2020 Benelli Imperiale 400 Test Ride Review
We do a detailed road test of Benelli's only single-cylinder offering.
Bike tested: Benelli Imperiale 400; Road Test No. 1244; Test Location: Mumbai
Price OTR Mumbai: Rs. 2,44,837/-
The 2020 Benelli Imperiale 400 BS6 remains largely unchanged and retains all its positive points
We, Indians, are old-school people and we like old-school motorcycles. Product in context, the RE Classic 350. When Benelli stepped into our market, they initially introduced their middle-weight naked offerings which were welcomed with open arms, mostly because of the looks and the roaring exhaust notes. But the Italian manufacturer wanted more, and last year, they launched their single-cylinder ‘retro’ offering, the Imperiale 400, to take on the Classic 350. While the Imperiale 400 hasn’t dented the Classic’s sales, it definitely has a likeable image in the market. For BS6, the bike largely remains unchanged, but it has seen a huge price hike. Is it still a good option? We tell you what we think in our test ride review of the Benelli Imperiale 400.
Motor Quest: While we largely knew Benelli for its ADV and naked offerings when it first stepped foot in India, the Chinese owned brand launched its only single-cylinder offering, the Imperiale 400 in late 2019 as well. The Imperiale 400 strongly recalls the Pesaro based brand’s heritage and is a reinterpretation of the historic model of the Benelli-MotoBi range of the 1950s. With very minor updates for BS6, the Imperiale 400 is one of the first BS6-compliant bikes on sale in India by Benelli.
Styling: The Imperiale 400 looks exactly the same as its previous iteration. Not a lot has changed, and one will find it really hard to differentiate between the BS4 and the BS6 models. Even the revised cat pipe is neatly placed behind the heat-shield plate making it even harder to spot. Nevertheless, the Imperiale 400 has been and is still a good-looking motorcycle. The design is retro and will appeal to the masses. There is a decent amount of chrome usage on the rearview mirrors, the round headlight, the exhaust shields, etc. which further add to the retro styling of the bike. Further, to keep it a tad modern, the bike features a split seat, and a blacked-out engine and exhaust. The full halogen setup is a minor setback, though, especially if you take the newest 350cc offering in the market into consideration.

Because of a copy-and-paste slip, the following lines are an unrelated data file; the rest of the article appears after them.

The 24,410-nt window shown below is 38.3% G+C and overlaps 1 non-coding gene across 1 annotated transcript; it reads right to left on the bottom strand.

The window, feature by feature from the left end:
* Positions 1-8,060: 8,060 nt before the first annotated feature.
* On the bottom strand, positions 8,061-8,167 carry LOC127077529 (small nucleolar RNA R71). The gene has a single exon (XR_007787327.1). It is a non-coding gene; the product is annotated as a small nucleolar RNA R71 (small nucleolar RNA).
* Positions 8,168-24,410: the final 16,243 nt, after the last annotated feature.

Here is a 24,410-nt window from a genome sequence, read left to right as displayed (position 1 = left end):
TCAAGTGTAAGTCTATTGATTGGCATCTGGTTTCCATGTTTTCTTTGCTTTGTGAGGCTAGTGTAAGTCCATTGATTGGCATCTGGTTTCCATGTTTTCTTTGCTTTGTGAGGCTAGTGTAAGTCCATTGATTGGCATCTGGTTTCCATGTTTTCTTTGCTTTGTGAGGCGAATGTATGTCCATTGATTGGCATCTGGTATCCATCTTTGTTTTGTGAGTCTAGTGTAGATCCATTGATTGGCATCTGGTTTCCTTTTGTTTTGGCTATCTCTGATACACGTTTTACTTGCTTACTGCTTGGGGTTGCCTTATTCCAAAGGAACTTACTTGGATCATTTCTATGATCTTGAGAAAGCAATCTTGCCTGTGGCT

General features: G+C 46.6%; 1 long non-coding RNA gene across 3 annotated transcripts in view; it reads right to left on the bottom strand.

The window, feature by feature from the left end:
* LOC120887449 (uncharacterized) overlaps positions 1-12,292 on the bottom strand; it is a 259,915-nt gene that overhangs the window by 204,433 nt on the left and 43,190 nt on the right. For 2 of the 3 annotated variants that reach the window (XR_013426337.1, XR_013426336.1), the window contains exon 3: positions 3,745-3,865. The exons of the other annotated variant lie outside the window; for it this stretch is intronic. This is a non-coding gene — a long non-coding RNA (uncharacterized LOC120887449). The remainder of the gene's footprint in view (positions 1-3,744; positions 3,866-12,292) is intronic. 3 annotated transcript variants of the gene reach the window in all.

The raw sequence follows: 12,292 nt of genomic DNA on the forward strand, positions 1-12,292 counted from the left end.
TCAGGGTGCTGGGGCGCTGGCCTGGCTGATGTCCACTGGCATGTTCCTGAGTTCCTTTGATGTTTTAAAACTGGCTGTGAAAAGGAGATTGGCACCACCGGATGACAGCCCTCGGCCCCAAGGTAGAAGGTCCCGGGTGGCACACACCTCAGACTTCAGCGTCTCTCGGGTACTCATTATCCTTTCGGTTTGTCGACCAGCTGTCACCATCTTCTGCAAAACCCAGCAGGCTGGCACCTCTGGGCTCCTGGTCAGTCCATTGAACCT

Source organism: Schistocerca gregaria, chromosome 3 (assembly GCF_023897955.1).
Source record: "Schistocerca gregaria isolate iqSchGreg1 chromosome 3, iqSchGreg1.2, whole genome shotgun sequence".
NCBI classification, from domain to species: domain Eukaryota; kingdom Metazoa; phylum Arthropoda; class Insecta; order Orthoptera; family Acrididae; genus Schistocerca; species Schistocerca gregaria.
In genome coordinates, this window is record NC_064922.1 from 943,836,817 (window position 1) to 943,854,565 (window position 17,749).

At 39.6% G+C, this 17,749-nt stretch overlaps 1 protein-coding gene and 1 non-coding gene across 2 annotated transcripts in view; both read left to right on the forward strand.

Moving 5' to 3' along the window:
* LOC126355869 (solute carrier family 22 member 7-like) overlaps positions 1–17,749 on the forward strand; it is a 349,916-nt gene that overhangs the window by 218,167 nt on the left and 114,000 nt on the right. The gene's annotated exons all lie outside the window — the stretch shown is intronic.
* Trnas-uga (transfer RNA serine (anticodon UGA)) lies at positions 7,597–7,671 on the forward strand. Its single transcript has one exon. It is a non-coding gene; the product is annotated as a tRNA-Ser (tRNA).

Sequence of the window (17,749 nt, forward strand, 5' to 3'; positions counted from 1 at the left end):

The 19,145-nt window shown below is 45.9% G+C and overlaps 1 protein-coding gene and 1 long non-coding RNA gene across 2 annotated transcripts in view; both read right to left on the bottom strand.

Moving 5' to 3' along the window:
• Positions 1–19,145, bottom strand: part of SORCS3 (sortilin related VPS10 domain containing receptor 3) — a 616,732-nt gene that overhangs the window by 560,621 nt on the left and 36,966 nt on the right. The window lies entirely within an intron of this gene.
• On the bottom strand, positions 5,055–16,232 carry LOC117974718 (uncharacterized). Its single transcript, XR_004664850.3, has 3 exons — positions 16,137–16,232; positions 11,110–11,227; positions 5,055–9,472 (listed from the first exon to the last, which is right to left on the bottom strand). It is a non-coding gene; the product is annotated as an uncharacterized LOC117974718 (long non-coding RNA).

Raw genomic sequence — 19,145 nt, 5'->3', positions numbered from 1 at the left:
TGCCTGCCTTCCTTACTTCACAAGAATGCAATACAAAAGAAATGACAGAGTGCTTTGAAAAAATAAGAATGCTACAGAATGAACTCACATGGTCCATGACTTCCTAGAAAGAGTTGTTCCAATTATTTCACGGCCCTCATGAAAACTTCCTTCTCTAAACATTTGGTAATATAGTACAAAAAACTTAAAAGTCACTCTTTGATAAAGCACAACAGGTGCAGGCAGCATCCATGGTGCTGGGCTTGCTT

Instrument Cluster and Switchgear: The BS6 Imperiale 400 has retained the dual-pod analogue-digital instrument cluster. The tachometer and the speedometer use needles while a digital console that consists of an odometer, a trip meter, fuel gauge, and a gear position indicator accompanies them. We really like the layout of the speedometer as it is easy to read and everything is accessible. The quality of the switchgear has remained decent too, and they feel up to the mark. It’s safe to say that the instrument cluster of the Imperiale 400 is one of the finest in the segment, as it attracts old-school bike fans while offering all modern features and information. Also, kudos to Benelli as we love the key of the Imperiale 400, which resembles a swiss knife.
Ergonomics: The Benelli Imperiale 400, like any other retro bike, aims at comfortable ergonomics and it’s pretty good at it. The posture is upright and comfortable, thanks to the low seat height of 780 mm, wide handlebars and the centre-set footpegs. This gives the rider a commanding poise while riding. The fuel tank has rubber grips to aid the rider grip on while riding, but they’re not that purposeful. Additionally, the handlebars are a little far stretched and some riders might find it a little hard to get used to. The split-seat setup has good cushioning and is suitable for commuting and even for occasional touring. However, the pillion seat is on the shorter side. Lastly, the oval-shaped mirrors boast of a classic design and are purposeful as they offer a decent field of view.
Performance: Surprisingly, the Benelli Imperiale 400 has retained its performance figures. We think this is largely because Benelli launched the Imperiale 400 in late 2019 and they must’ve already known about the upcoming BS6 norms, which helped them in limiting the damage. The 374cc single-cylinder motor with FI produces 21 PS of power at 6000 RPM and 29 NM of torque at 3500 RPM. If you compare the figures to the BS4 model, there is just a minor difference as the torque now comes in 1000 RPM earlier while the peak power comes 500 RPM later. To transmit the power, the bike uses a 5-speed gearbox which remains slick shifting.